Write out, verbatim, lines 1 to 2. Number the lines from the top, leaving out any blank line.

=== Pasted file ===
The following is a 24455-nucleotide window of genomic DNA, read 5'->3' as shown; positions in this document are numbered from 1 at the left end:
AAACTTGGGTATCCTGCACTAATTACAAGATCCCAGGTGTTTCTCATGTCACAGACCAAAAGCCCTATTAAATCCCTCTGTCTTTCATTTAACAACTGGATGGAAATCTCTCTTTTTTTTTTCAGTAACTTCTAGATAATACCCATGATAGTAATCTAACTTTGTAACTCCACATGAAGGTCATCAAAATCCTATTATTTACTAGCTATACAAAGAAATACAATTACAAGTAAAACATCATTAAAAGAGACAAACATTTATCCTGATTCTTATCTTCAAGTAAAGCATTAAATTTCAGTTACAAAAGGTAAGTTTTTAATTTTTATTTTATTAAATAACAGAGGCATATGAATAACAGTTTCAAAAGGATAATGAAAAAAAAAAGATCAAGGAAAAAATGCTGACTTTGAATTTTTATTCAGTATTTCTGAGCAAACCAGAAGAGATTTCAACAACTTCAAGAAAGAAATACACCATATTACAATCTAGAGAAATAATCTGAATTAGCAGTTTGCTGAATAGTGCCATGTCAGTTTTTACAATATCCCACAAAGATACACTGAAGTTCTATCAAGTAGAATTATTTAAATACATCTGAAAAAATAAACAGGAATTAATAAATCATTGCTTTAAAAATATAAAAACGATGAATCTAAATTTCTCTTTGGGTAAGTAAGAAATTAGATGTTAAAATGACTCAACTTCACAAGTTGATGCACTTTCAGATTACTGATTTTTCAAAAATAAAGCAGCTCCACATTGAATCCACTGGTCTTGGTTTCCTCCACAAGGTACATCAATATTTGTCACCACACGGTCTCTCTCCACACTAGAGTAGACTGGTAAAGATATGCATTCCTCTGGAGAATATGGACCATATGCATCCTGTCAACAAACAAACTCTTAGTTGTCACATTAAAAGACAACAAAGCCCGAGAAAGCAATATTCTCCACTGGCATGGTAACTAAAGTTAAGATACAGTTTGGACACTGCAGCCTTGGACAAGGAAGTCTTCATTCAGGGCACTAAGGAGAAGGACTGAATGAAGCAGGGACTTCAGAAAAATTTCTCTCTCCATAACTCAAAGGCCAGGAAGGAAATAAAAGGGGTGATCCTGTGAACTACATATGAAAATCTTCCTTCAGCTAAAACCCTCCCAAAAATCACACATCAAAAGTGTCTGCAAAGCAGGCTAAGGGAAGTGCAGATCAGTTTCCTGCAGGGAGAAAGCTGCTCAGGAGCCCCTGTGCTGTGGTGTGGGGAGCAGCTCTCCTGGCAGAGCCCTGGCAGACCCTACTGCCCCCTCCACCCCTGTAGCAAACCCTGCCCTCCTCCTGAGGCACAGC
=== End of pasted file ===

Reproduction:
The following is a 24455-nucleotide window of genomic DNA, read 5'->3' as shown; positions in this document are numbered from 1 at the left end:
AAACTTGGGTATCCTGCACTAATTACAAGATCCCAGGTGTTTCTCATGTCACAGACCAAAAGCCCTATTAAATCCCTCTGTCTTTCATTTAACAACTGGATGGAAATCTCTCTTTTTTTTTTCAGTAACTTCTAGATAATACCCATGATAGTAATCTAACTTTGTAACTCCACATGAAGGTCATCAAAATCCTATTATTTACTAGCTATACAAAGAAATACAATTACAAGTAAAACATCATTAAAAGAGACAAACATTTATCCTGATTCTTATCTTCAAGTAAAGCATTAAATTTCAGTTACAAAAGGTAAGTTTTTAATTTTTATTTTATTAAATAACAGAGGCATATGAATAACAGTTTCAAAAGGATAATGAAAAAAAAAAGATCAAGGAAAAAATGCTGACTTTGAATTTTTATTCAGTATTTCTGAGCAAACCAGAAGAGATTTCAACAACTTCAAGAAAGAAATACACCATATTACAATCTAGAGAAATAATCTGAATTAGCAGTTTGCTGAATAGTGCCATGTCAGTTTTTACAATATCCCACAAAGATACACTGAAGTTCTATCAAGTAGAATTATTTAAATACATCTGAAAAAATAAACAGGAATTAATAAATCATTGCTTTAAAAATATAAAAACGATGAATCTAAATTTCTCTTTGGGTAAGTAAGAAATTAGATGTTAAAATGACTCAACTTCACAAGTTGATGCACTTTCAGATTACTGATTTTTCAAAAATAAAGCAGCTCCACATTGAATCCACTGGTCTTGGTTTCCTCCACAAGGTACATCAATATTTGTCACCACACGGTCTCTCTCCACACTAGAGTAGACTGGTAAAGATATGCATTCCTCTGGAGAATATGGACCATATGCATCCTGTCAACAAACAAACTCTTAGTTGTCACATTAAAAGACAACAAAGCCCGAGAAAGCAATATTCTCCACTGGCATGGTAACTAAAGTTAAGATACAGTTTGGACACTGCAGCCTTGGACAAGGAAGTCTTCATTCAGGGCACTAAGGAGAAGGACTGAATGAAGCAGGGACTTCAGAAAAATTTCTCTCTCCATAACTCAAAGGCCAGGAAGGAAATAAAAGGGGTGATCCTGTGAACTACATATGAAAATCTTCCTTCAGCTAAAACCCTCCCAAAAATCACACATCAAAAGTGTCTGCAAAGCAGGCTAAGGGAAGTGCAGATCAGTTTCCTGCAGGGAGAAAGCTGCTCAGGAGCCCCTGTGCTGTGGTGTGGGGAGCAGCTCTCCTGGCAGAGCCCTGGCAGACCCTACTGCCCCCTCCACCCCTGTAGCAAACCCTGCCCTCCTCCTGAGGCACAGC